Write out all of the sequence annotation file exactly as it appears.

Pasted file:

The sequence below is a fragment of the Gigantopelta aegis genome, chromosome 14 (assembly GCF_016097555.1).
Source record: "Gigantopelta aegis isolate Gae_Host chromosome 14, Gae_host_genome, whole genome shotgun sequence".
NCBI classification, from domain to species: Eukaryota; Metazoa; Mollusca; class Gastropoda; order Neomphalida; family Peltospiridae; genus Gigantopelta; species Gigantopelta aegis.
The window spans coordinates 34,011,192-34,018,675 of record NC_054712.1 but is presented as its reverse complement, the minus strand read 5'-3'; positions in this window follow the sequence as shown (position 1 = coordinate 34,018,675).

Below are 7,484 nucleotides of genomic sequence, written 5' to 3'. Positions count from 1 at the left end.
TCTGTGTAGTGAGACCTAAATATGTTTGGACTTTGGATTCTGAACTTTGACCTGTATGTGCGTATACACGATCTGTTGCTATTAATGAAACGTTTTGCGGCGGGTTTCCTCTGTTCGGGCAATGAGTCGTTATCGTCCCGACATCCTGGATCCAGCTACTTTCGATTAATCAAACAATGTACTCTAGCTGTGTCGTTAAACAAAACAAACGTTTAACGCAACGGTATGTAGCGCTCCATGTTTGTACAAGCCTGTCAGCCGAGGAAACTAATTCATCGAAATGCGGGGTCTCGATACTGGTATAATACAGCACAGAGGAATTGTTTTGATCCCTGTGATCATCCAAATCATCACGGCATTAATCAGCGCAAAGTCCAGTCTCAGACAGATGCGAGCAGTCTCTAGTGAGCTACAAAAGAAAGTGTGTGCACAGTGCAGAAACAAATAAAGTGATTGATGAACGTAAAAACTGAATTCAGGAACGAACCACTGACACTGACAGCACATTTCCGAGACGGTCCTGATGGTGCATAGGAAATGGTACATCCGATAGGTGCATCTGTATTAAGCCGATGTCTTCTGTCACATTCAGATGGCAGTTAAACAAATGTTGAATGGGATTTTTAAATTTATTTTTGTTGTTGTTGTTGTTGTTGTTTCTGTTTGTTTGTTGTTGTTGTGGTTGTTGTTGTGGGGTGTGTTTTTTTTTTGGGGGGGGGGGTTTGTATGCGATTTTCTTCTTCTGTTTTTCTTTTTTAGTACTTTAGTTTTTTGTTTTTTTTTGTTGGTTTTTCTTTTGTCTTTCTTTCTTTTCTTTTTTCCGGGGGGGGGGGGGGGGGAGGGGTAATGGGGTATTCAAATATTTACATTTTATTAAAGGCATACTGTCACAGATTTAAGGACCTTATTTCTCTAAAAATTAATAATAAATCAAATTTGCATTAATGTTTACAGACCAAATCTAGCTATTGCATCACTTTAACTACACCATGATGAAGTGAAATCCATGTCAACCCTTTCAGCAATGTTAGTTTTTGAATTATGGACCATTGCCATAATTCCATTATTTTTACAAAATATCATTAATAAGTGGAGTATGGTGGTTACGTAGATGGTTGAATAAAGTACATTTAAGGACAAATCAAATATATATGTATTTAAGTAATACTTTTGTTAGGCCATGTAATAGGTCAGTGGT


The sequence below is a fragment of the Gigantopelta aegis genome, chromosome 14 (assembly GCF_016097555.1).
Source record: "Gigantopelta aegis isolate Gae_Host chromosome 14, Gae_host_genome, whole genome shotgun sequence".
NCBI classification, from domain to species: Eukaryota; Metazoa; Mollusca; class Gastropoda; order Neomphalida; family Peltospiridae; genus Gigantopelta; species Gigantopelta aegis.
The window spans coordinates 34,011,192-34,018,675 of record NC_054712.1 but is presented as its reverse complement, the minus strand read 5'-3'; positions in this window follow the sequence as shown (position 1 = coordinate 34,018,675).

Below are 7,484 nucleotides of genomic sequence, written 5' to 3'. Positions count from 1 at the left end.
TCTGTGTAGTGAGACCTAAATATGTTTGGACTTTGGATTCTGAACTTTGACCTGTATGTGCGTATACACGATCTGTTGCTATTAATGAAACGTTTTGCGGCGGGTTTCCTCTGTTCGGGCAATGAGTCGTTATCGTCCCGACATCCTGGATCCAGCTACTTTCGATTAATCAAACAATGTACTCTAGCTGTGTCGTTAAACAAAACAAACGTTTAACGCAACGGTATGTAGCGCTCCATGTTTGTACAAGCCTGTCAGCCGAGGAAACTAATTCATCGAAATGCGGGGTCTCGATACTGGTATAATACAGCACAGAGGAATTGTTTTGATCCCTGTGATCATCCAAATCATCACGGCATTAATCAGCGCAAAGTCCAGTCTCAGACAGATGCGAGCAGTCTCTAGTGAGCTACAAAAGAAAGTGTGTGCACAGTGCAGAAACAAATAAAGTGATTGATGAACGTAAAAACTGAATTCAGGAACGAACCACTGACACTGACAGCACATTTCCGAGACGGTCCTGATGGTGCATAGGAAATGGTACATCCGATAGGTGCATCTGTATTAAGCCGATGTCTTCTGTCACATTCAGATGGCAGTTAAACAAATGTTGAATGGGATTTTTAAATTTATTTTTGTTGTTGTTGTTGTTGTTGTTTCTGTTTGTTTGTTGTTGTTGTGGTTGTTGTTGTGGGGTGTGTTTTTTTTTTGGGGGGGGGGGTTTGTATGCGATTTTCTTCTTCTGTTTTTCTTTTTTAGTACTTTAGTTTTTTGTTTTTTTTTGTTGGTTTTTCTTTTGTCTTTCTTTCTTTTCTTTTTTCCGGGGGGGGGGGGGGGGGAGGGGTAATGGGGTATTCAAATATTTACATTTTATTAAAGGCATACTGTCACAGATTTAAGGACCTTATTTCTCTAAAAATTAATAATAAATCAAATTTGCATTAATGTTTACAGACCAAATCTAGCTATTGCATCACTTTAACTACACCATGATGAAGTGAAATCCATGTCAACCCTTTCAGCAATGTTAGTTTTTGAATTATGGACCATTGCCATAATTCCATTATTTTTACAAAATATCATTAATAAGTGGAGTATGGTGGTTACGTAGATGGTTGAATAAAGTACATTTAAGGACAAATCAAATATATATGTATTTAAGTAATACTTTTGTTAGGCCATGTAATAGGTCAGTGGT